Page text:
Almost 3,500 protesters for Navalny were arrested

A total of almost 3,500 demonstrators were arrested during the protests in Russia on appeal from the imprisoned opponent Alexei Navalny, including 1,360 in Moscow and 523 in St. Petersburg, the country’s second largest city, the NGO said on Sunday. OVD-Info, specializing in monitoring protest demonstrations.

This is the highest number of arrests during opposition protests in modern Russian history.

Tens of thousands of people took to the streets in one hundred Russian cities from Moscow to Vladivostok (Far East) on Saturday to demand the release of Alexei Navalny, the sworn enemy of the Kremlin and anti-corruption fighter.

An “intolerable” attack on the rule of law

Most of the protesters arrested in Moscow have been released, according to the chairman of the Advisory Council on Human Rights in the Kremlin, Valéri Fadeïev.

In a press release he also defended these arrests, which took place during “illegal” demonstrations.
The United States and the European Union condemned the crackdown on the protests on Saturday. Amnesty International accused police of “indiscriminately beating and arbitrarily detaining” protesters.

French Foreign Minister Jean-Yves Le Drian said on Sunday that the wave of arrests represented an “authoritarian drift” and an “intolerable” attack on the rule of law.

Violence on both sides

These unauthorized demonstrations resulted in arrests, sometimes brutal, and clashes between demonstrators and police. The Russian investigative committee, which is responsible for the main criminal investigation in the country, announced on Saturday evening that it was launching an investigation into the use of force against the police and hooliganism during pro-navalny demonstrations.

The committee’s local branch in St. Petersburg announced in a separate statement the arrest of a 36-year-old protester suspected of beating two police officers on the sidelines of the protest.

The Saint Petersburg prosecutor said on Saturday evening that it was investigating not only violence against the police, but also “against the forces responsible for enforcing the law”.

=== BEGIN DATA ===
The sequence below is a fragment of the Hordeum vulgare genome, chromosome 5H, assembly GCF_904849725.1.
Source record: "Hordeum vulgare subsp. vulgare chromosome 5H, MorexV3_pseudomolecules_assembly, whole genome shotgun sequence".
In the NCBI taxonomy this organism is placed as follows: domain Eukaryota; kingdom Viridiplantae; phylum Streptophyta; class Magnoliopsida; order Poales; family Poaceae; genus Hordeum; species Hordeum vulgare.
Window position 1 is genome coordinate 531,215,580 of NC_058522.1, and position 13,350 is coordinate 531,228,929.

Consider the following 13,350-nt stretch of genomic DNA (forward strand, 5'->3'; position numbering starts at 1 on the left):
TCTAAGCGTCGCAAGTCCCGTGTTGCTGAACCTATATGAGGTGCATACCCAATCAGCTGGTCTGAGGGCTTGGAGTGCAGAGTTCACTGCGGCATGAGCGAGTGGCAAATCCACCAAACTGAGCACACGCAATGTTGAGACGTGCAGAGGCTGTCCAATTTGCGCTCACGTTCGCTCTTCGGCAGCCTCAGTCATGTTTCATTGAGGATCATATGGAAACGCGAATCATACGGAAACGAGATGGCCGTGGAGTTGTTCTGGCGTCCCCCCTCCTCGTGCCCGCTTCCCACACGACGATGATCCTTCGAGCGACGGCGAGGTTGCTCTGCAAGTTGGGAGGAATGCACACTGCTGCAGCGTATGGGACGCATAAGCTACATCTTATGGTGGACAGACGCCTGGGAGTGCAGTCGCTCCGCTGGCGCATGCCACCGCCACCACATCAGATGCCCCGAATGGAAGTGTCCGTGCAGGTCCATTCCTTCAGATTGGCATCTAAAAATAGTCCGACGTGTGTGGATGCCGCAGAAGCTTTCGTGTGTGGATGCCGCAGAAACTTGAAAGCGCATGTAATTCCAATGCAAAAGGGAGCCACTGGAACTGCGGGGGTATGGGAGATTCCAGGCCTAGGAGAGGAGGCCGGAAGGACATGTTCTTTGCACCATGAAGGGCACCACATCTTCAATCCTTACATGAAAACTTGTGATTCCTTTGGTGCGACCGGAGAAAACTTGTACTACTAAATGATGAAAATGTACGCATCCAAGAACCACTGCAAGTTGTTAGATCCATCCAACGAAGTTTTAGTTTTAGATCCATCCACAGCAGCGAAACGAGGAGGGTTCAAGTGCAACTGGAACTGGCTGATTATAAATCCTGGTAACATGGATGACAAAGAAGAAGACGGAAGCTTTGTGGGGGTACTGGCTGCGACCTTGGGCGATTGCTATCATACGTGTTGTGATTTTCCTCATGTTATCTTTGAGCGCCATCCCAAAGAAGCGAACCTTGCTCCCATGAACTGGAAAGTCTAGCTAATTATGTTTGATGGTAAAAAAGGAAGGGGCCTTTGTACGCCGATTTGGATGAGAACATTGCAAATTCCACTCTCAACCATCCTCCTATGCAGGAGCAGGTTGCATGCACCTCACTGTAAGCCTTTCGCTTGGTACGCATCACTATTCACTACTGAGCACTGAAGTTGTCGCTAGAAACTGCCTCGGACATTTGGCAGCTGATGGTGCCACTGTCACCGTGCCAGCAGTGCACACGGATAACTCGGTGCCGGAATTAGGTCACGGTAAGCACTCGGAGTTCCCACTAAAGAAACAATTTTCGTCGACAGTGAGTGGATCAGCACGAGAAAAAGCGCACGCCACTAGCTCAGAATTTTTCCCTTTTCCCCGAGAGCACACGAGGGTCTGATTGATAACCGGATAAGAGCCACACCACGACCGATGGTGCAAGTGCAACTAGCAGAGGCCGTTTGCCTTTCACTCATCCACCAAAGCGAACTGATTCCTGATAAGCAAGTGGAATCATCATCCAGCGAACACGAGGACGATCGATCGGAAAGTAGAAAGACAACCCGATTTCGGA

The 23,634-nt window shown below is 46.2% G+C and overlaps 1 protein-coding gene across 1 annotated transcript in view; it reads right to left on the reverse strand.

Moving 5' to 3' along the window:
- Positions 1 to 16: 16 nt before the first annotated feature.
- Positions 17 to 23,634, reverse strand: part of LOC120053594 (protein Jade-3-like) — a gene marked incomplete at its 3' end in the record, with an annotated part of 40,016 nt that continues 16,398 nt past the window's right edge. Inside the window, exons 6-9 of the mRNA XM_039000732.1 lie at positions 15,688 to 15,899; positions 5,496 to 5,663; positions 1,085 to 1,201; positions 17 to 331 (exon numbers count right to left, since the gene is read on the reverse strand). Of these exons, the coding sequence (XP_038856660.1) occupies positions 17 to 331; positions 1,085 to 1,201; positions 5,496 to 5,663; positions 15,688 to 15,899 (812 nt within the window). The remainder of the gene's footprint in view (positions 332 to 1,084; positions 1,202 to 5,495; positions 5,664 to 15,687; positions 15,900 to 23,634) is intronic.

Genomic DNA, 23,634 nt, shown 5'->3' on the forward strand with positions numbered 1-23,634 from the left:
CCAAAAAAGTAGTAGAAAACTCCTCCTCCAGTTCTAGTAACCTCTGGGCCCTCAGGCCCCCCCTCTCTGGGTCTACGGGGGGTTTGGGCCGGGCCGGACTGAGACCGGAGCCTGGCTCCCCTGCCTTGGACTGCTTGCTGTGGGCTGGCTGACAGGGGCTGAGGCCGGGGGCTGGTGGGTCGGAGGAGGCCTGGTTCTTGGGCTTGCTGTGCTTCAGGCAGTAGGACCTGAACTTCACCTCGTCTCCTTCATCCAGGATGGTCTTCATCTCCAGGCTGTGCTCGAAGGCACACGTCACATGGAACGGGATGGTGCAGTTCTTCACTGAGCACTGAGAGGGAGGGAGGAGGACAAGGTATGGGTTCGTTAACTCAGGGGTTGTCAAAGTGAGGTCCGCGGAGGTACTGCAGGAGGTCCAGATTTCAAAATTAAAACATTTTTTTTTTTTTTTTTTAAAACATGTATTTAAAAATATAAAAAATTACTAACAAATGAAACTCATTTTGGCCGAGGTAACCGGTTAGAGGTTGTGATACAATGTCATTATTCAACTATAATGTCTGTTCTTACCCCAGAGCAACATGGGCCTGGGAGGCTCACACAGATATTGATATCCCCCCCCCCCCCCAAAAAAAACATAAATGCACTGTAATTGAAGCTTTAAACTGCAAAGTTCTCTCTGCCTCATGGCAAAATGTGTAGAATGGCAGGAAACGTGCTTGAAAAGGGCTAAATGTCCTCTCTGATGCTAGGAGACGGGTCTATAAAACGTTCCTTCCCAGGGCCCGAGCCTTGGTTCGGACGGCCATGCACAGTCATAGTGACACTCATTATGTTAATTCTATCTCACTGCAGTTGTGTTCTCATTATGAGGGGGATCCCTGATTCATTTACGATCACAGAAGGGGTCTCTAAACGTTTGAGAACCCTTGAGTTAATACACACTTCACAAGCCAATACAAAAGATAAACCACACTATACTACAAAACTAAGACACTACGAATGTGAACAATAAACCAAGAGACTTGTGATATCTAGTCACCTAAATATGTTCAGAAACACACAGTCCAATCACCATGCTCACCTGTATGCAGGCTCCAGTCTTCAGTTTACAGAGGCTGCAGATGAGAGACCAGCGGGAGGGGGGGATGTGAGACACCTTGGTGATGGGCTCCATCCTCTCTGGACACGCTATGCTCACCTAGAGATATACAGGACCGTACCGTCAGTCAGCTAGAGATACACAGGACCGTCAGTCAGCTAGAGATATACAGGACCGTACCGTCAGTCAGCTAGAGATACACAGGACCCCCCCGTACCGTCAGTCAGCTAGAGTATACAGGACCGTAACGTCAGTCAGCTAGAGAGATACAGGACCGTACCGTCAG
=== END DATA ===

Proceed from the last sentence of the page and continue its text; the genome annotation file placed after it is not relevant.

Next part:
Woman kicked by the police

Prosecutors released their statement after local media broadcast a video showing a woman falling to the ground after being kicked by riot police.

The woman, identified as Margarita Youdina, asks three police officers in the video why they are arresting a young unarmed demonstrator. One of the policemen then kicks him in the stomach.

Margarita Youdina was hospitalized with a head injury on Saturday evening and is still in “serious condition,” a representative from Djanelidze Hospital in Saint Petersburg said on Sunday.

New protests next weekend?

Alexeï Navalny, 44, was arrested on January 17 after returning from Germany after five months of recovery from alleged poisoning for which the Kremlin accused the Kremlin. His call to protest was accompanied by a video investigation, viewed more than 70 million times on YouTube since Tuesday, in which he accused Vladimir Putin of building a magnificent private residence on the banks of the river for a billion euros. the black sea.

The authorities reject all allegations of poisoning and corruption and call the opponent and his entourage “crooks”. On Sunday, Leonid Volkov, a member of Mr Navalny’s team, said he was “certainly proud, very impressed and inspired” by the results of the previous day’s protests. According to him, new protests will take place in Russia “next weekend”.